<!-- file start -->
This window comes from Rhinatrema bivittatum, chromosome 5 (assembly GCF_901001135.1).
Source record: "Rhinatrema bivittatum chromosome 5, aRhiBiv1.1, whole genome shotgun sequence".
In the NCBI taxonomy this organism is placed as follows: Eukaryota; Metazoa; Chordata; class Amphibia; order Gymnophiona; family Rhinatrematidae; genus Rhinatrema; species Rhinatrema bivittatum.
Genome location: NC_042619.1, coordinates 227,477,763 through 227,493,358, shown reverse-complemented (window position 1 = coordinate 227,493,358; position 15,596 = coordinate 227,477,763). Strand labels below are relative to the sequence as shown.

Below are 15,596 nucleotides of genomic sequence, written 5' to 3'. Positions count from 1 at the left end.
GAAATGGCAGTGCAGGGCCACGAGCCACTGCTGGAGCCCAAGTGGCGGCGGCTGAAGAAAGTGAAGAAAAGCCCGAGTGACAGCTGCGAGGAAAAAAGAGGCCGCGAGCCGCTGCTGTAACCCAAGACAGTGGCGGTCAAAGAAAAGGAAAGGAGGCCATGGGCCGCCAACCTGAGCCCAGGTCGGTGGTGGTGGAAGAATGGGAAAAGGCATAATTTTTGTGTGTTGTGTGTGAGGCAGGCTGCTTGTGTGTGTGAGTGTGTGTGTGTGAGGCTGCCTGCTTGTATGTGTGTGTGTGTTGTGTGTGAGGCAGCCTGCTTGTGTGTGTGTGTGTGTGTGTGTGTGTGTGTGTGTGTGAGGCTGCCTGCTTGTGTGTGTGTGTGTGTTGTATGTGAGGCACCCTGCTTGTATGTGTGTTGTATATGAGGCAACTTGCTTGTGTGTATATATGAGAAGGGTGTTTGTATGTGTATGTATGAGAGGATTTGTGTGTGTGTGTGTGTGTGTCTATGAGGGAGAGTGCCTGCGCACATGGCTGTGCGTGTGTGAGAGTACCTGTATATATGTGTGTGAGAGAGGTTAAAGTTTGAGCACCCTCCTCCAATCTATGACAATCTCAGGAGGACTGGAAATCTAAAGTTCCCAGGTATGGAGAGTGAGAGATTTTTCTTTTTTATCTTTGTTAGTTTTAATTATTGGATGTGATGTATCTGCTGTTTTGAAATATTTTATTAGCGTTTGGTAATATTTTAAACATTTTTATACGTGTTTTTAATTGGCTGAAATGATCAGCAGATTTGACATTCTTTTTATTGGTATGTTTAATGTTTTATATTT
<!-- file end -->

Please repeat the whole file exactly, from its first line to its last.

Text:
This window comes from Rhinatrema bivittatum, chromosome 5 (assembly GCF_901001135.1).
Source record: "Rhinatrema bivittatum chromosome 5, aRhiBiv1.1, whole genome shotgun sequence".
In the NCBI taxonomy this organism is placed as follows: Eukaryota; Metazoa; Chordata; class Amphibia; order Gymnophiona; family Rhinatrematidae; genus Rhinatrema; species Rhinatrema bivittatum.
Genome location: NC_042619.1, coordinates 227,477,763 through 227,493,358, shown reverse-complemented (window position 1 = coordinate 227,493,358; position 15,596 = coordinate 227,477,763). Strand labels below are relative to the sequence as shown.

Below are 15,596 nucleotides of genomic sequence, written 5' to 3'. Positions count from 1 at the left end.
GAAATGGCAGTGCAGGGCCACGAGCCACTGCTGGAGCCCAAGTGGCGGCGGCTGAAGAAAGTGAAGAAAAGCCCGAGTGACAGCTGCGAGGAAAAAAGAGGCCGCGAGCCGCTGCTGTAACCCAAGACAGTGGCGGTCAAAGAAAAGGAAAGGAGGCCATGGGCCGCCAACCTGAGCCCAGGTCGGTGGTGGTGGAAGAATGGGAAAAGGCATAATTTTTGTGTGTTGTGTGTGAGGCAGGCTGCTTGTGTGTGTGAGTGTGTGTGTGTGAGGCTGCCTGCTTGTATGTGTGTGTGTGTTGTGTGTGAGGCAGCCTGCTTGTGTGTGTGTGTGTGTGTGTGTGTGTGTGTGTGTGTGAGGCTGCCTGCTTGTGTGTGTGTGTGTGTTGTATGTGAGGCACCCTGCTTGTATGTGTGTTGTATATGAGGCAACTTGCTTGTGTGTATATATGAGAAGGGTGTTTGTATGTGTATGTATGAGAGGATTTGTGTGTGTGTGTGTGTGTGTCTATGAGGGAGAGTGCCTGCGCACATGGCTGTGCGTGTGTGAGAGTACCTGTATATATGTGTGTGAGAGAGGTTAAAGTTTGAGCACCCTCCTCCAATCTATGACAATCTCAGGAGGACTGGAAATCTAAAGTTCCCAGGTATGGAGAGTGAGAGATTTTTCTTTTTTATCTTTGTTAGTTTTAATTATTGGATGTGATGTATCTGCTGTTTTGAAATATTTTATTAGCGTTTGGTAATATTTTAAACATTTTTATACGTGTTTTTAATTGGCTGAAATGATCAGCAGATTTGACATTCTTTTTATTGGTATGTTTAATGTTTTATATTT